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Evaluate, Embrace and Own Your POS System

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June 01, 2001
Point of Sale
Andrew Sichynsky - asichynsky@postec.com

© 2001 Hospitality Upgrade. No reproduction or transmission without written permission.

Having been both on the user and vendor side of this business, I am still amazed to see what drives decisions to choose one system over another and how it is implemented.

Having been in this business for quite some time, I have seen many changes in POS systems throughout the past three decades. The 1970s were known as the electronic revolution years where systems were transitioning from mechanical to electronic. The 1980s were the POS evolution years when systems became much more than electronic cash registers. Highlighted by enhancements such as peer-to-peer communication, processor-based systems, touchscreens, bar coded guest checks, to name a few, all within an environment that was extremely proprietary in nature, both from a hardware and software point of view. (I think a lot of manufacturers would call these the good ol’ years.) The 1990s were the open system substitution years when end users demanded open system platforms such as PCs and Windows to replace the proprietary nature of both hardware and software previously used, yet maintaining the rich feature set already developed. And now the 2000s may become known either as the Internet solution or delusion years. With POS ASPs springing up faster than the weeds on my lawn this spring, only time will tell.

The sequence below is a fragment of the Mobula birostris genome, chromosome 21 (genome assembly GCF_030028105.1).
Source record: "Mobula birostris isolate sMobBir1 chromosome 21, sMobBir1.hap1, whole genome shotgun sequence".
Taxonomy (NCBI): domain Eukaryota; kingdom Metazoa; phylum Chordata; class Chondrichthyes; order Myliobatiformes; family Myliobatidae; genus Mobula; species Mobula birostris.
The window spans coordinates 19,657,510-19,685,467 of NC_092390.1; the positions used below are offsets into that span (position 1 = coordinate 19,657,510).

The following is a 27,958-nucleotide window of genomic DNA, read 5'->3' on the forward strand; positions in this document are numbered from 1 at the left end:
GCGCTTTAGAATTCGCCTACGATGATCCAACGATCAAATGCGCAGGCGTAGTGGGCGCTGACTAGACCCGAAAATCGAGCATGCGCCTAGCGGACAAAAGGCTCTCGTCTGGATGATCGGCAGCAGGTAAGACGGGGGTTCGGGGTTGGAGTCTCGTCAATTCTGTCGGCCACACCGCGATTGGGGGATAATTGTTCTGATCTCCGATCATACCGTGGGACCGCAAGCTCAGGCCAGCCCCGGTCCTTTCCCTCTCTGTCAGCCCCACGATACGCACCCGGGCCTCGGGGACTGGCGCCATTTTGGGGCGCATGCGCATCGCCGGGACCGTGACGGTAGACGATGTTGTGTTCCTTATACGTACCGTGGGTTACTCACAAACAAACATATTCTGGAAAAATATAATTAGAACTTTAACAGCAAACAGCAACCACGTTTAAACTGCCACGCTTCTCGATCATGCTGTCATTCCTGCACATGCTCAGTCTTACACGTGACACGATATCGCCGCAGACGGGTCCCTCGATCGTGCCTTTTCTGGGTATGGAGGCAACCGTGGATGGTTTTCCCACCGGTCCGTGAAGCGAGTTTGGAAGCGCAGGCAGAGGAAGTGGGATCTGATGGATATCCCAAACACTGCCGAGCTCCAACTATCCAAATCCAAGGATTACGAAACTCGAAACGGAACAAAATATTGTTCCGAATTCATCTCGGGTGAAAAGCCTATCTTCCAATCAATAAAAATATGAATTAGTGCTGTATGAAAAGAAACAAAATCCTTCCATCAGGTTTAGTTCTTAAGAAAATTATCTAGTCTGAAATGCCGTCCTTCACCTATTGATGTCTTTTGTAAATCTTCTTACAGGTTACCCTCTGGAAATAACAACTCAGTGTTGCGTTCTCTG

Having been both on the user and vendor side of this business, I am still amazed to see what drives decisions to choose one system over another and how it is implemented. In the past, now or in the future, the following points have always held true.